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Investigation of substituted-benzene dopants for charge exchange ionization of nonpolar compounds by atmospheric pressure photoionization

TitleInvestigation of substituted-benzene dopants for charge exchange ionization of nonpolar compounds by atmospheric pressure photoionization
Publication TypeJournal Article
Year of Publication2008
AuthorsRobb, DB, Smith, DR, Blades, MW
JournalJournal of the American Society for Mass Spectrometry
Volume19
Pagination955-963
Date PublishedJul
Type of ArticleArticle
ISBN Number1044-0305
KeywordsAPPI, MASS-SPECTROMETRY, MECHANISM, MS, POTENTIALS, PROTON AFFINITY, SOLVENT
Abstract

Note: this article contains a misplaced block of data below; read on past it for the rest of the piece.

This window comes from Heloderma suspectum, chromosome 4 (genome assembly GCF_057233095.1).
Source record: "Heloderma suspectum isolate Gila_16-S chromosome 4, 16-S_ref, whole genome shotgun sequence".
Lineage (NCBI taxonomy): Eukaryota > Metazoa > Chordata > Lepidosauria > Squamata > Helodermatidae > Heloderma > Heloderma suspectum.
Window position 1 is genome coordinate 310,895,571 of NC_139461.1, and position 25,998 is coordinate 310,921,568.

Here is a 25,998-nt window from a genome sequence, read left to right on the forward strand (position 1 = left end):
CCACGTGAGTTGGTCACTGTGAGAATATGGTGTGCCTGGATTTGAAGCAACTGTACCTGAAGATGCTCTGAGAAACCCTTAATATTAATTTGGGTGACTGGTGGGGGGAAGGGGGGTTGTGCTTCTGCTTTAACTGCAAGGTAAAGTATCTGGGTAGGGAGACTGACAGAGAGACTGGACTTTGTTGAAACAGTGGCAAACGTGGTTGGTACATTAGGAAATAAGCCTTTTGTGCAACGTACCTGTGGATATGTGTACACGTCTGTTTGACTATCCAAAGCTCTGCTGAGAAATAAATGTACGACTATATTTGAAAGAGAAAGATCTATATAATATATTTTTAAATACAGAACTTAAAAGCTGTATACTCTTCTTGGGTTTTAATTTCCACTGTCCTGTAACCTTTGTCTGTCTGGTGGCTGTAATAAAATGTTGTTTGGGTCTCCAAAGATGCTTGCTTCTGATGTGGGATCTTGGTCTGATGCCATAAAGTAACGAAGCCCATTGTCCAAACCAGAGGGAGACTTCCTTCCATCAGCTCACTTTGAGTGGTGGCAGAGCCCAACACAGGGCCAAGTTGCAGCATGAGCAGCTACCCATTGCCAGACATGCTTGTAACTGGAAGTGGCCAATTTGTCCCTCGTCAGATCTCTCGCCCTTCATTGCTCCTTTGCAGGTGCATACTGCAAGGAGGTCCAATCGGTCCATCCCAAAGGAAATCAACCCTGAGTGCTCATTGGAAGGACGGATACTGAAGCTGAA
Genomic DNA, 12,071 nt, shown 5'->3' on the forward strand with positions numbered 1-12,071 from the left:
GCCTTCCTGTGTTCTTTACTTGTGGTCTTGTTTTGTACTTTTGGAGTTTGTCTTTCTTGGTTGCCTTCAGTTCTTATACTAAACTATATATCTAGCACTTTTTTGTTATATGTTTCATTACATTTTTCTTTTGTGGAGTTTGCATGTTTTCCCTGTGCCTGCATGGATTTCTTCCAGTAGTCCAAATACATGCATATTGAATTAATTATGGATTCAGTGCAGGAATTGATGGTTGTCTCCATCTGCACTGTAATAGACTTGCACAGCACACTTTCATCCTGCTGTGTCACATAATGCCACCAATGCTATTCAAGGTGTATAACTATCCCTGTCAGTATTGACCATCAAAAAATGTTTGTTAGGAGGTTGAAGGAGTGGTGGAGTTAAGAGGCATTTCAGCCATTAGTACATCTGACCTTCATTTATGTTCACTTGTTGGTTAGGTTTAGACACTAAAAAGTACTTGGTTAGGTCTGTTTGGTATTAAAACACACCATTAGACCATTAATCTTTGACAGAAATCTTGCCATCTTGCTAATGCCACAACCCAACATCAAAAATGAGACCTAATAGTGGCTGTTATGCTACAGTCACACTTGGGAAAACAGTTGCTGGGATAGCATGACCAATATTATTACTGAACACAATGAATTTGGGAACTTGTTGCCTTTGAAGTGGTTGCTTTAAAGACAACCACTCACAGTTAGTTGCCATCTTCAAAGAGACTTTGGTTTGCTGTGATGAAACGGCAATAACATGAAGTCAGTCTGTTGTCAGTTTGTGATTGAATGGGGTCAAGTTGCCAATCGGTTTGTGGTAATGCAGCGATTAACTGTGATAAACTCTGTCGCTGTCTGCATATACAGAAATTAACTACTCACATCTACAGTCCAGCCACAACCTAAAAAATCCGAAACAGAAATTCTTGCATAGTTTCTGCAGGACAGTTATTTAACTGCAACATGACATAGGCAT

Atmospheric pressure photoionization (APPI) using a dopant enables both polar and nonpolar compounds to be analyzed by LC/MS. To date, the charge exchange ionization pathway utilized for nonpolar compounds has only been efficient under restrictive conditions, mainly because the usual charge exchange reagent ions-the dopant photoions themselves-tend to be consumed in proton transfer reactions with solvent and/or dopant neutrals. This research aims to elucidate the factors affecting the reactivities of substituted-benzene dopant ions; another, overriding, objective is to discover new dopants for better implementing charge exchange ionization in reversed-phase LC/MS applications. The desirable properties for a charge exchange dopant include low reactivity of its photoions with solvent and dopant neutrals and high ionization energy (IE). Reactivity tests were performed for diverse substituted-benzene compounds, with substituents ranging from strongly electron withdrawing (EW) to strongly electron donating (ED). The results indicate that both the tendency of a dopant’s photoions to be lost through proton transfer reactions and its IE depend on the electron donating /withdrawing properties of its substituent(s): ED groups decrease reactivity and IE, while EW groups increase reactivity and IE. Exceptions to the reactivity trend for dopants with ED groups occur when the substituent is itself acidic. All told, the desirable properties for a charge exchange dopant tend towards mutual exclusivity. Of the singlysubstituted benzenes tested, chloro- and brornobenzene provide the best compromise between low reactivity and high IE. Several fluoroanisoles, with counteracting EW and ED groups, may also provide improved performance relative to the established dopants.

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